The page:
Oiwa is one of the most famous Japanese ghost stories ever written. In Japan, it is known as “Yotsuya Kaidan” and it tells the story of a woman who is poisoned by her unfaithful husband. Her disfigured ghost returns from the dead to exact revenge.
Oiwa – Yotsuya Kaidan
Oiwa was a beautiful young woman who lived in a small town in Japan. Her boyfriend’s name was Iemon and although he didn’t have much money, Oiwa loved him very much. She was overjoyed when her childhood sweetheart asked her to marry him. After the wedding, they moved in together and the happy couple were soon expecting a baby. Oiwa didn’t care that Iemon was poor, but, as time went on, he became angry and depressed about his lack of prospects.
Iemon soon grew to hate his happy young wife and started an affair with a rich young woman named Oume. He romanced her for months and eventually, she fell in love with him, despite his poverty and the fact that he was already married.
One day, Oume’s father came to see Iemon. He told Iemon what a shame it was that he was already married, because his daughter loved him very much. The father went on to tell him all the ways that he could ensure his future son in law’s wealth and success. Iemon listened intently.
Iemon spent a great deal of time thinking about what Oume’s father had told him. An evil plot began to form in his mind. He decided that the only way he could marry Oume was to somehow get rid of Oiwa and her unborn child. He thought that the easiest way to do this was to secretly poison Oiwa and make it look like she had died of natural causes. Poor Oiwa was totally ignorant of her husband’s murderous plans. Blissfully unaware of the fate that was about to befall her, she continued to happily prepare for the birth of their baby.
One evening, when Oiwa and Iemon were sitting down to eat dinner, she noticed her husband was strangely quiet and nervous. She encouraged him to eat his dinner, but he would not touch his food. He yelled at Oiwa and told her to stop fretting and eat her own meal. She needed to be strong for the baby, he said. Oiwa finally gave up trying to tempt Iemon’s appetite and started to eat her dinner. It wasn’t long before she felt very sick.
Iemon watched her coldly as the poison did its work, not offering her any help or comfort. But Oiwa did not die right away. Her beautiful face became disfigured from the poison first. Then she slipped into unconsciousness. Iemon was too much of a coward to finish the job he started, so he put Oiwa’s lifeless body in bed. Eventually Oiwa woke from her coma, remembering nothing of the poisoning. She had lost her baby, and her face was ugly and terrible, but Oiwa lived.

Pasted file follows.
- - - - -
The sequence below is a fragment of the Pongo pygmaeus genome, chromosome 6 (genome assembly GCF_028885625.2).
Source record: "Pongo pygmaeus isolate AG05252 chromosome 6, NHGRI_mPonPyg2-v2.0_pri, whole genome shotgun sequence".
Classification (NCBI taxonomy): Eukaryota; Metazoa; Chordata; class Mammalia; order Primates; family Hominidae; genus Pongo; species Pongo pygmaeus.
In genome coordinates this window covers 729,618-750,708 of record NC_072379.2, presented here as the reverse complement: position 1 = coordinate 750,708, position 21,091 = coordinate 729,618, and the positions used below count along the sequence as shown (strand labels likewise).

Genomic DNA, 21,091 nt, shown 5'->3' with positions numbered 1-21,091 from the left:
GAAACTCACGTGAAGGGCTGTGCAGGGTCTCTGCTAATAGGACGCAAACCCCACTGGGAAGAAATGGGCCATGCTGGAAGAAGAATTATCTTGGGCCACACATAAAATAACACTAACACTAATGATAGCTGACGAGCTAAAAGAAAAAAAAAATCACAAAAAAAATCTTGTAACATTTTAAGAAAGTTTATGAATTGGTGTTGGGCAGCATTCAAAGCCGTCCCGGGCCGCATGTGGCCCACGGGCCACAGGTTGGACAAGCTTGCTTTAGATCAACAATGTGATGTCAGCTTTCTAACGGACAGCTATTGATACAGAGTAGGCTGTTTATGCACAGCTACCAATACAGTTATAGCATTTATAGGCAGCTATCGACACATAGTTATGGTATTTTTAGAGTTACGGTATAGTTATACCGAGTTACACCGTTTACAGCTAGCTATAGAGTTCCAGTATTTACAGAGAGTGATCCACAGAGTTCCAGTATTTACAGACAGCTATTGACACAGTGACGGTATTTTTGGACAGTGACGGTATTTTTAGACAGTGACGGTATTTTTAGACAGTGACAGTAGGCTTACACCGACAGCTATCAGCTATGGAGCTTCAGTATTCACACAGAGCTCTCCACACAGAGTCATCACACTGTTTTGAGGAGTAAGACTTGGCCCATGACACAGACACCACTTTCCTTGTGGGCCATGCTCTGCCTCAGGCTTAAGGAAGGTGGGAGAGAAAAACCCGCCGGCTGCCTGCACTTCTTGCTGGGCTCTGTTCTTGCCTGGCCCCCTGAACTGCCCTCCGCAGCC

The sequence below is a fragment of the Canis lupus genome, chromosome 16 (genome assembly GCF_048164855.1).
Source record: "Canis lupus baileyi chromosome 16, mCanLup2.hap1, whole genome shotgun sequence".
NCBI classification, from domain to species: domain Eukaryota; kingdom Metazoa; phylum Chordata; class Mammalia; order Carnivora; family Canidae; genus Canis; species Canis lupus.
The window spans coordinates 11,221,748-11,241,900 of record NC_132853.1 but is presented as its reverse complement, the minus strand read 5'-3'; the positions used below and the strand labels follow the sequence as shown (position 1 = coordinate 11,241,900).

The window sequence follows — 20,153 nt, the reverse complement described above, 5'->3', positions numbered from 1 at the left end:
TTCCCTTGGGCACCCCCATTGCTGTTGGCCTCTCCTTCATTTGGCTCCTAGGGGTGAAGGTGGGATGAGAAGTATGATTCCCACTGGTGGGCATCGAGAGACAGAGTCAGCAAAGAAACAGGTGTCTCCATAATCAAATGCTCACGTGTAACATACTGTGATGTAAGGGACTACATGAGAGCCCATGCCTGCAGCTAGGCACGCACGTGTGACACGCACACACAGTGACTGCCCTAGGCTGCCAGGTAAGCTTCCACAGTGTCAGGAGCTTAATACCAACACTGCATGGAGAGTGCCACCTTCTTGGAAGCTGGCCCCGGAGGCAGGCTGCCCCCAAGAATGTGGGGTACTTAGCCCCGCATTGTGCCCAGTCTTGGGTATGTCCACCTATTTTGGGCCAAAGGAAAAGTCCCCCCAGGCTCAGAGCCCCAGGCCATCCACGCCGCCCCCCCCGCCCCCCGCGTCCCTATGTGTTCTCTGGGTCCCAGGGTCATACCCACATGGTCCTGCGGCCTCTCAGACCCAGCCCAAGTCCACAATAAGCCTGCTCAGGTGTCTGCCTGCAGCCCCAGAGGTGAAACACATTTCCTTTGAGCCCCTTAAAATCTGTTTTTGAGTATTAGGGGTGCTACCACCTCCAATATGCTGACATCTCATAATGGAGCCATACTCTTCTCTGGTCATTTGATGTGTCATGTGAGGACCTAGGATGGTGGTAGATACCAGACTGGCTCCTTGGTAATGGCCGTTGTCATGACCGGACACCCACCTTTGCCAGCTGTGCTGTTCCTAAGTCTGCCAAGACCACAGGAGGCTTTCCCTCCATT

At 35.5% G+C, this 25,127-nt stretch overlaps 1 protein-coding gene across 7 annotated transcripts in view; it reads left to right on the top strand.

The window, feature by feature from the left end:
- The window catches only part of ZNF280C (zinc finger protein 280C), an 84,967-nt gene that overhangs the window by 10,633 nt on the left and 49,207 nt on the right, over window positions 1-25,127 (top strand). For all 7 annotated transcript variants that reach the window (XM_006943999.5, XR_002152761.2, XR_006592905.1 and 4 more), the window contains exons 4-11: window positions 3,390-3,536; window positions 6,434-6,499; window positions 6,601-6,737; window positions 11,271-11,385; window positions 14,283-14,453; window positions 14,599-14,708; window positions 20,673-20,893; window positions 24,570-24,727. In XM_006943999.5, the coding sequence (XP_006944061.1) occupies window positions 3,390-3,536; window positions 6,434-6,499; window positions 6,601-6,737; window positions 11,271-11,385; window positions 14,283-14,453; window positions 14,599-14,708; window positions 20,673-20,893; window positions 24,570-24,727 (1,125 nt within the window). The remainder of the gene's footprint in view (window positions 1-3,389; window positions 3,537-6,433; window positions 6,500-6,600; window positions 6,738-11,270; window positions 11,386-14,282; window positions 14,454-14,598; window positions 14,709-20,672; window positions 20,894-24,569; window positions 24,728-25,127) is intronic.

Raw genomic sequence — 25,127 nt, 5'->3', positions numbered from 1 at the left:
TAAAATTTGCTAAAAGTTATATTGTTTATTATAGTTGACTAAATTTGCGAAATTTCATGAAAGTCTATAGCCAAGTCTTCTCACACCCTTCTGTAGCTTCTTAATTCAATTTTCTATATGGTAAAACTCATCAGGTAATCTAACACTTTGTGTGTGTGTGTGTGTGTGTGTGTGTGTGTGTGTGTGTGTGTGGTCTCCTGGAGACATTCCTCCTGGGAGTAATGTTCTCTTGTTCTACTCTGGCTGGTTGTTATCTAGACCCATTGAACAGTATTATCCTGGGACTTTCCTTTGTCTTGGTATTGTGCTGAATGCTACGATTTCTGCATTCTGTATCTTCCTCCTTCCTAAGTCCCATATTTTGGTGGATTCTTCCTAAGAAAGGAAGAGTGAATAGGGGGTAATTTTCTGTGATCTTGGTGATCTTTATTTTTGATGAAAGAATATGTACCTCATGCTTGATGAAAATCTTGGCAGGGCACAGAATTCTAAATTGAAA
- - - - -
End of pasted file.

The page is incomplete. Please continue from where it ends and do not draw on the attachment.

Iemon was desperate. He played the part of the concerned husband, but he was looking for any way possible to rid himself of his wife. One evening he took Oiwa for a long walk. They made their way to a cliff, and Iemon looked around to see if anyone was nearby. No one was in sight.
Iemon pushed Oiwa off the ledge. Her broken body was recovered and Iemon gave her the best funeral he could afford, spending all of his money in a great show of marital devotion. Of course, Iemon knew his money troubles were only temporary now that Oiwa was gone.
Thinking his worries were over, Iemon planned his wedding to Oume. The night before the marriage was to take place, Iemon noticed his bedside lamp was dimming. He looked at it curiously, as it seemed to be changing. The disfigured face of Oiwa suddenly replaced the lamp, growing larger and larger in the room. “Betrayal!” it hissed.
Iemon grabbed a stick and swung at the face, but Oiwa disappeared and the lamp smashed and fell to the floor. Iemon thought he heard the faint laughter of a woman from outside. Shaken, Iemon convinced himself that the vision was simply the result of drinking too much alcohol earlier in the evening, and went to bed.
The next day, Iemon had forgotten all about the specter from the night before. He and Oume were wed. When he lifted her veil, however, her beautiful young face was replaced with Oiwa’s horrible visage. “Betrayal!” she hissed.
The horrified Iemon drew his sword and swung it at the ghostly apparition, cutting Oiwa’s head off. The severed head rolled down the aisle of the church, but when it came to a stop, it had Oume’s face and not Oiwa’s. He heard the faint sound of laughter again.
Iemon ran to his tiny house, looking for a place to hide. There was a pounding at the door, and Oume’s grandfather demanded that he open it. When Iemon did so, Oiwa was standing there. “Betrayal!” she hissed.
Once again, Iemon tried to decapitate her, but when his sword finished its work, it was Oume’s grandfather that lay dead.
Iemon ran for the cliffs, Oiwa’s laughter following him. He stopped at the edge and looked down, perhaps changing his mind.
It didn’t matter. Passersby reported seeing a woman push Iemon off the cliff before she jumped after him, laughing all the way down.